At the Labadie Collection, Hayden’s voice joins a chorus “comprised of people on the vanguard of social protest,” said James Hilton, University librarian and dean of libraries.

Hayden beating

White supremacists pull Hayden from a stopped car and beat him in McComb, Mississippi, 1961. (Image courtesy of the Tom Hayden Papers held at the University of Michigan Library.)

“These are people who embody and manifest difference,” he said. “As a scholarly institution we encompass those voices and differences for many reasons: To expose how we, as a society, surveil and sometimes harass dissenters and marginalized groups; to take up important and difficult questions about when social protest is met with or incites violence, or when it passes unnoticed; and most importantly to understand when it changes the world.”

For curator Herrada, working with a “living collection” like the Tom Hayden Papers is one of the most visceral ways to learn about contemporary American history.

“It’s interesting when the subject of the archive can come and talk to you,” she said. “[Hayden] still has ideas and hopes and, with everything he’s done, he’s not jaded. He hasn’t given up. He still wants to be involved. He still wants to make an impact on the world.”

For Hayden, collections like the Labadie, as well as museums and public memorials, reawaken important conversations.

“It’s tough to pick up patterns in history if you have lost generations,” he told one assembly of U-M students. “You don’t want to awaken to a new form of hatred or discrimination against you or your friends with no historical heritage or concept of where to begin, when in fact the legacy is all around you. The space around you tells stories – if you listen. It’s in the Diag, the ‘fishbowl,’ at the Daily. It’s important to explore that legacy in your time here and then realize that you are creating a legacy of your own right now by what you do or don’t do.

“You will find you are improvising your future in some way that will be remarkable,” he said, “and will be uniquely yours.”

(Top image, from left): Tom Hayden, Cesar Chavez (United Farmworkers Union), and Ken Msemaji (Nia Cultural Organization) leading the march of the 10th annual Malcolm X Kuzaliwa (birthday) celebration, May 1977. (Image credit: Tom Hayden Papers held at the University of Michigan Library.)


  1. Mary Beth Norton - 1964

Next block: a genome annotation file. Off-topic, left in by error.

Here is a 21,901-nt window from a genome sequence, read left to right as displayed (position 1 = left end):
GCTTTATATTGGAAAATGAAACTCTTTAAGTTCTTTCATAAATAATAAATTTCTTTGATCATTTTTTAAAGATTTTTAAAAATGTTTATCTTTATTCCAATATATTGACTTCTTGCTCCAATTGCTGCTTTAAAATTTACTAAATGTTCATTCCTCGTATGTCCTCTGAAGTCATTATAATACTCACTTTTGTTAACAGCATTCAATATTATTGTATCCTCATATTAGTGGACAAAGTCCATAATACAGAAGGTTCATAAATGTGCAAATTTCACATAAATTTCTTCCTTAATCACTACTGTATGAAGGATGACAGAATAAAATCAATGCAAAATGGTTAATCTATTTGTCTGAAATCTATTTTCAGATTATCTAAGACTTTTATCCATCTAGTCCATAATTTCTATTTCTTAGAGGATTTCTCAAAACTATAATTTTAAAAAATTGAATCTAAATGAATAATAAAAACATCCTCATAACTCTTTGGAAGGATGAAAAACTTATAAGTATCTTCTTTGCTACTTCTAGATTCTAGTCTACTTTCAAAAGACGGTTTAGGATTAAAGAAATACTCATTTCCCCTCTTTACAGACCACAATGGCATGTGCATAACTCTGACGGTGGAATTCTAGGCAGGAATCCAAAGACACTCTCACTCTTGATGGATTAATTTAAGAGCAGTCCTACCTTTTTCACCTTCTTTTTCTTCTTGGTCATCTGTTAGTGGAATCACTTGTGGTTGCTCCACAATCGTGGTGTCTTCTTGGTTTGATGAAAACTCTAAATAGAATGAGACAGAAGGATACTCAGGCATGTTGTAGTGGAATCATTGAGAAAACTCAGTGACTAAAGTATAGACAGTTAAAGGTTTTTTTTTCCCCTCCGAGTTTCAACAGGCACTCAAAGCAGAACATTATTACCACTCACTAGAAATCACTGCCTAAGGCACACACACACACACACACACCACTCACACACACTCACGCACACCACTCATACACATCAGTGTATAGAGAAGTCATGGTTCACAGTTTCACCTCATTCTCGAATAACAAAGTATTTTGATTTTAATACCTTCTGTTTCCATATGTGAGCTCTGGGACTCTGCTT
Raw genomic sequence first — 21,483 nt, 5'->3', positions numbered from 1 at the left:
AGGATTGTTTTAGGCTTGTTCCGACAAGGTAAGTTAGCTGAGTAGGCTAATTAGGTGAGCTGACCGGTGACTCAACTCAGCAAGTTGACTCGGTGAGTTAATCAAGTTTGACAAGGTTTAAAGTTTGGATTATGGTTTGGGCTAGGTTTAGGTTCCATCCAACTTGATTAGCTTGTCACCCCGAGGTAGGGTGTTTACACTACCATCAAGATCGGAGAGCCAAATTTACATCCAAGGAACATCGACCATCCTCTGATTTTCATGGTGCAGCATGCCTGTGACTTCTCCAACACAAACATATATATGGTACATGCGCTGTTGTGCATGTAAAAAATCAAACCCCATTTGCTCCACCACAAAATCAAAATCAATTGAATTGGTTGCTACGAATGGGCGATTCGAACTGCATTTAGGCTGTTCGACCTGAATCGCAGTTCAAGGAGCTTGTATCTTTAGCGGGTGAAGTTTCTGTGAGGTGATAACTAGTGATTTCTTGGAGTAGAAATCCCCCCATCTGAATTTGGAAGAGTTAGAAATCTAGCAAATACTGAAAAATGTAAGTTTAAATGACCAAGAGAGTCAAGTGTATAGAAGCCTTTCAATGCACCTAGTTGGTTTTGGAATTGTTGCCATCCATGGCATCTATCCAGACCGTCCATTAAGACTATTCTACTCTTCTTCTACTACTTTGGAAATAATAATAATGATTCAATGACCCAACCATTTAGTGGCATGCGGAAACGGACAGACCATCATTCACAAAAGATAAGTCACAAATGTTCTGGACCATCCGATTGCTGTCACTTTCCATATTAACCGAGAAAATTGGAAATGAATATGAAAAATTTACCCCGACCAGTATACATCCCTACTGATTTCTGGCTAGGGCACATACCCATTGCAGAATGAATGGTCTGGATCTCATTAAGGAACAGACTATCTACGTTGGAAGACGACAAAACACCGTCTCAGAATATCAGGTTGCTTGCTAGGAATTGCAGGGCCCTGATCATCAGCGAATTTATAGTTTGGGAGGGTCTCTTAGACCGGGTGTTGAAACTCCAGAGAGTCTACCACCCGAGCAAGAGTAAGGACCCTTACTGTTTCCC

As an undergraduate I drew on items in the Labadie Collection for my senior thesis on Clarence Darrow’s political philosophy and activism. The acquisition of the papers of Tom Hayden (older than I, but one of my undergrad acquaintances) will aid future students and scholars interested in studying the 1960s as I was once interested in studying a major figure in the period from the 1890s through the 1920s. Congratulations to Hayden and the university for this acquisition.


  2. Melba Joyce Boyd - 1979, Doctor of Arts, English

    This is indeed a wonderful addition to an amazing collection. Hayden’s impact on progressive thought and social movements was significant. His collection will continue that legacy for scholars of these subjects.


  3. Richard Glassman - 1985

    I applaud the University obtaining these papers. But do we always have to applaud Mr. Hayden? There was a dark side there that is never acknowledged. Why not.


    • Del Ehresman - 1973

      Please define/describe the “dark side that is never acknowledged.”
      I don’t know what you’re talking about.


  4. Kelly Van Rijn - 1980

    Tom Hayden and the SDS were cancers that rotted the very fabric of American society. That the University would choose to honor and glorify these criminals is disappointing. Odd how this pronouncement comes on the heels of Michigan closing down North Hall, the headquarters for the ROTC. I guess living in the liberal bubble that is Michigan, the more things change, the more things stay the same.


    • Del Ehresman - 1973

      The cancers that rotted the very fabric of American society: racism and senseless wars . . . [sexism, too?]
      I believe those were some of the things SDS opposed.


      • Richard Glassman - 1985 JD

        Del, there is a lot you apparently don’t know about Tom. I have read extensively on the Port Huron group, and the 60s activisits, including Tom;s autobiography. It was not all goodness and light. This will not be hard for you to figure out if you are interested in it really.


    • John Woodford - retired staffer

      Racism, warmongering, attempts to crush national liberation movements, FBI and CIA abuses of our Bill of Rights, anti-unionism, the exploitation of women — these were not cancerous to the U.S. fabric!. Oh no! It was the effort of young people to improve our country that was destructive. Political reactionaries have never ceased vilifying champions of progressive change. But as the saying goes, “The dog barks, but the caravan moves on.”


      • Richard Glassman - 1985 JD

        I didn’t say Tom was all bad. I just said there was a dark side. You should really come to grips with it. It does not nullify everything that generation did. But if you are blind to it you look like you are averting your eyes. It is not necessary to do that.


    • Robert Stenson - 1969

      I recall that the SDS planted a bomb in one of the UM buildings. One of the custodians lost his hearing in the blast. I’m sure that he doesn’t consider Tom Hayden a worthy hero.